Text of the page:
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Building buy-in for transformation

Learn why school around starts with taking control of the existing narrative.

5 min read



Robyn Jackson helps teachers and administrators implement more rigorous instruction, motivate and support struggling students, and provide more effective instructional leadership and feedback to teachers. A former high-school English teacher and middle-school administrator, she is now a best-selling author, internationally recognized keynote speaker, professional developer and the founder of Mindsteps Inc., a professional development firm located in Washington, D.C.

Q. Why is it important sometimes for leaders to rewrite their school’s story?

Many schools are stuck in a rut reliving the same story over and over again. That narrative controls how people behave, what people believe, and ultimately what your school becomes. If you want to turn a school around, you have to start by taking control of the existing narrative by offering a counter narrative. Doing so makes your vision for your school come alive. It makes your vision real and tangible. It helps people see themselves and their school differently. It helps people embrace what is possible and mobilizes them to make that vision a reality.

Q. How do you get people to see the need for change and embrace it?

All too often, we try to motivate others to change based on what motivates US, not what motivates them. If you really want to help people see the need for change and embrace change, you have to position the change in terms of what is important to them. You can do this by paying attention to what I call their “primary will driver.” Each person has a primary will driver and once you understand what a person’s primary will driver is, you can position any change in a way that not only helps them see the need for the change but helps them actually WANT to change.

Q. What elements can help inspire and empower everyone involved in school transformation?

The problem is that we tackle school transformation before we’ve gotten everyone on board. So, we have a lot of false starts, frustration and redundancy. If you really want to inspire and empower everyone involved, they need to be involved from the very beginning. They need to be a part of the thinking and dreaming that initiates most school transformation processes. They need time to digest the transformation plan and get comfortable with the new vision for where the school is moving. And, they need time to make mistakes early in the process without being judged, blamed or criticized. Instead, they need consistent feedback and support, structures that ensure their success, and clear milestones to help them assess their progress along the way.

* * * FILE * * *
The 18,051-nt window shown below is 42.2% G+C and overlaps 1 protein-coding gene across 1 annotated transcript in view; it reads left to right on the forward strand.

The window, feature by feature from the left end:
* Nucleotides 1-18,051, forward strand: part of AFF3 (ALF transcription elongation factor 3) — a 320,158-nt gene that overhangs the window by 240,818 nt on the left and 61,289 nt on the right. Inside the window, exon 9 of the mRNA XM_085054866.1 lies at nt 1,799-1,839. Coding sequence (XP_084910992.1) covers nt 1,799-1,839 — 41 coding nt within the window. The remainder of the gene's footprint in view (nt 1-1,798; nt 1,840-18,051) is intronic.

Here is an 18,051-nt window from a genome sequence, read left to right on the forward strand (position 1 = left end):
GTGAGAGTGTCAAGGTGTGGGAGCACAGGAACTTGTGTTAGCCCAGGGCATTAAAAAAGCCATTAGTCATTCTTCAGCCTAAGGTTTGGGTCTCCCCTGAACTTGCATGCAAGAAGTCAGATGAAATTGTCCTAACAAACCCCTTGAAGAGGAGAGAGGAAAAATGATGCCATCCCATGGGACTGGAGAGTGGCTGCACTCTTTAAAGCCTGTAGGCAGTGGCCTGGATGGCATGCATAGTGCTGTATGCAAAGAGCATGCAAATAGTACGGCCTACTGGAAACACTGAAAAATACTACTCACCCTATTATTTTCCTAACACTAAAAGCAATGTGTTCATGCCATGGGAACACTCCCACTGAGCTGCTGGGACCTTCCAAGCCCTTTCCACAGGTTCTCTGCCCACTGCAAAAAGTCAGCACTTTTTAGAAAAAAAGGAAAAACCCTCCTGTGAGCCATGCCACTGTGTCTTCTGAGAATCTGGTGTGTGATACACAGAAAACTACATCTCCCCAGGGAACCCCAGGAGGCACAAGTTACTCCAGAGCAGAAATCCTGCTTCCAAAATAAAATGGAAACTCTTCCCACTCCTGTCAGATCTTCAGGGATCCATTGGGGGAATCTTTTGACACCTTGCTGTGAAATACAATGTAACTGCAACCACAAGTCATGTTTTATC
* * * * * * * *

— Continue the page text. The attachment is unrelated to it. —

My Transformation Process offers a very simple system to provide all of this for teachers and stakeholders and involves five stages. The Explore stage is where you secure buy in and get everyone on board. It’s also the stage where people are free to experiment, take risks, and get acclimated to the changes ahead. The Engage stage is where everyone begins to attempt the changes needed with lots of non-evaluative feedback and support.

During the Expect stage, the changes begin to take root as everyone is now expected to implement them and structures are put in place to ensure that these changes are implemented with fidelity. The Evaluate stage is where everyone receives evaluative feedback on the quality of implementation and additional support as needed. Additionally, everyone is looking at the data to see how the changes are affecting the students.

Finally, at the Extend stage you use the data you have evaluated during the Evaluate stage to identify additional needs that will help make the changes even more effective. 

Q. What mistake do some leaders unintentionally make that blocks them from building trust and inspiring others?

The biggest mistake leaders unintentionally make is that they treat a will problem with a skill solution or vice versa. What I mean by that is sometimes teachers are genuinely struggling and their leader will treat them as if they don’t care about students or improving. That’s treating a skill problem with a solution that is really addressing their will. Other times a teacher will be discouraged or disheartened and a leader will offer them additional training. That’s treating a will problem with a skill solution. Over time, teachers stop trusting their leaders to provide them the leadership they really need. So, leaders need to make sure that they are offering the right solution for the right problem. Doing so builds trust and safety for teachers.

Katharine Haber is an education editor for SmartBrief, writing and editing content about a variety of topics in education.


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